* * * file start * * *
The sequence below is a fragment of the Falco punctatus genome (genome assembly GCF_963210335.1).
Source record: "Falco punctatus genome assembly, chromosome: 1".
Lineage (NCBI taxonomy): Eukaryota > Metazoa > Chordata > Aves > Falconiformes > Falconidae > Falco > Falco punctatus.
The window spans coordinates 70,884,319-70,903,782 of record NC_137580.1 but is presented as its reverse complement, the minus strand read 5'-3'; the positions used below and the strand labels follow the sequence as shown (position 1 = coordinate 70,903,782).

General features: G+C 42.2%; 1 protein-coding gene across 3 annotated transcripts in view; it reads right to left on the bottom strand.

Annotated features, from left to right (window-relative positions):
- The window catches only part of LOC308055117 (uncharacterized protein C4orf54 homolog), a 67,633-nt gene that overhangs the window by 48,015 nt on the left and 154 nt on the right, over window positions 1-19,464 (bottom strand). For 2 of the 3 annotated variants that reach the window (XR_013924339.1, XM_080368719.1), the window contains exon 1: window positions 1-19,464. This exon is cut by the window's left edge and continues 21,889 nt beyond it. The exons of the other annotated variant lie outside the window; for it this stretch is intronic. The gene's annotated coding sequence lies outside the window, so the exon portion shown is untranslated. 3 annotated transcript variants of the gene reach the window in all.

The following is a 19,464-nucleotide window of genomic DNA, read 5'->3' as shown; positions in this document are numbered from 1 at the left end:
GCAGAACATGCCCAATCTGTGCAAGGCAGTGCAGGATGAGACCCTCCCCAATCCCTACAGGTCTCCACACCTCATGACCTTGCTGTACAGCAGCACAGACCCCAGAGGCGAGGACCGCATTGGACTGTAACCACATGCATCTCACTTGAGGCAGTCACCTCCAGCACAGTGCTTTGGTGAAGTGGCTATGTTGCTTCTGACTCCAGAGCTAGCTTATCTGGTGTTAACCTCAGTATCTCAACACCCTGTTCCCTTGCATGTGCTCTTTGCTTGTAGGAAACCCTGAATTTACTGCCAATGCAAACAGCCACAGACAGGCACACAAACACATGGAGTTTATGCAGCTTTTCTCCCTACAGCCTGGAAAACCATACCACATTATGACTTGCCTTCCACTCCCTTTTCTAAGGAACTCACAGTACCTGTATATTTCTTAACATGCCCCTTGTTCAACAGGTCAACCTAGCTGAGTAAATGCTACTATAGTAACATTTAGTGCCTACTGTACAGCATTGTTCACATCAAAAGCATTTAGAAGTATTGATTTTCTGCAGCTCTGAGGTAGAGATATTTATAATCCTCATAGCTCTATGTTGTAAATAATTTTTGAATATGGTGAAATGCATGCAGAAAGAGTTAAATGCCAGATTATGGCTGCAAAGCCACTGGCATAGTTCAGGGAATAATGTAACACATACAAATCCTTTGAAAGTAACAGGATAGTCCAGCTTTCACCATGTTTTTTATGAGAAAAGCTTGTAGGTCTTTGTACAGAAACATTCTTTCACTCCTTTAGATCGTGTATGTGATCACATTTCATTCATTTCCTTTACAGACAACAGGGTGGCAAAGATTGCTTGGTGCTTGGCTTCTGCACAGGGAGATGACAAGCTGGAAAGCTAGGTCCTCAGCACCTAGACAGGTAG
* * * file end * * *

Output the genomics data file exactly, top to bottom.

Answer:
The sequence below is a fragment of the Falco punctatus genome (genome assembly GCF_963210335.1).
Source record: "Falco punctatus genome assembly, chromosome: 1".
Lineage (NCBI taxonomy): Eukaryota > Metazoa > Chordata > Aves > Falconiformes > Falconidae > Falco > Falco punctatus.
The window spans coordinates 70,884,319-70,903,782 of record NC_137580.1 but is presented as its reverse complement, the minus strand read 5'-3'; the positions used below and the strand labels follow the sequence as shown (position 1 = coordinate 70,903,782).

General features: G+C 42.2%; 1 protein-coding gene across 3 annotated transcripts in view; it reads right to left on the bottom strand.

Annotated features, from left to right (window-relative positions):
- The window catches only part of LOC308055117 (uncharacterized protein C4orf54 homolog), a 67,633-nt gene that overhangs the window by 48,015 nt on the left and 154 nt on the right, over window positions 1-19,464 (bottom strand). For 2 of the 3 annotated variants that reach the window (XR_013924339.1, XM_080368719.1), the window contains exon 1: window positions 1-19,464. This exon is cut by the window's left edge and continues 21,889 nt beyond it. The exons of the other annotated variant lie outside the window; for it this stretch is intronic. The gene's annotated coding sequence lies outside the window, so the exon portion shown is untranslated. 3 annotated transcript variants of the gene reach the window in all.

The following is a 19,464-nucleotide window of genomic DNA, read 5'->3' as shown; positions in this document are numbered from 1 at the left end:
GCAGAACATGCCCAATCTGTGCAAGGCAGTGCAGGATGAGACCCTCCCCAATCCCTACAGGTCTCCACACCTCATGACCTTGCTGTACAGCAGCACAGACCCCAGAGGCGAGGACCGCATTGGACTGTAACCACATGCATCTCACTTGAGGCAGTCACCTCCAGCACAGTGCTTTGGTGAAGTGGCTATGTTGCTTCTGACTCCAGAGCTAGCTTATCTGGTGTTAACCTCAGTATCTCAACACCCTGTTCCCTTGCATGTGCTCTTTGCTTGTAGGAAACCCTGAATTTACTGCCAATGCAAACAGCCACAGACAGGCACACAAACACATGGAGTTTATGCAGCTTTTCTCCCTACAGCCTGGAAAACCATACCACATTATGACTTGCCTTCCACTCCCTTTTCTAAGGAACTCACAGTACCTGTATATTTCTTAACATGCCCCTTGTTCAACAGGTCAACCTAGCTGAGTAAATGCTACTATAGTAACATTTAGTGCCTACTGTACAGCATTGTTCACATCAAAAGCATTTAGAAGTATTGATTTTCTGCAGCTCTGAGGTAGAGATATTTATAATCCTCATAGCTCTATGTTGTAAATAATTTTTGAATATGGTGAAATGCATGCAGAAAGAGTTAAATGCCAGATTATGGCTGCAAAGCCACTGGCATAGTTCAGGGAATAATGTAACACATACAAATCCTTTGAAAGTAACAGGATAGTCCAGCTTTCACCATGTTTTTTATGAGAAAAGCTTGTAGGTCTTTGTACAGAAACATTCTTTCACTCCTTTAGATCGTGTATGTGATCACATTTCATTCATTTCCTTTACAGACAACAGGGTGGCAAAGATTGCTTGGTGCTTGGCTTCTGCACAGGGAGATGACAAGCTGGAAAGCTAGGTCCTCAGCACCTAGACAGGTAG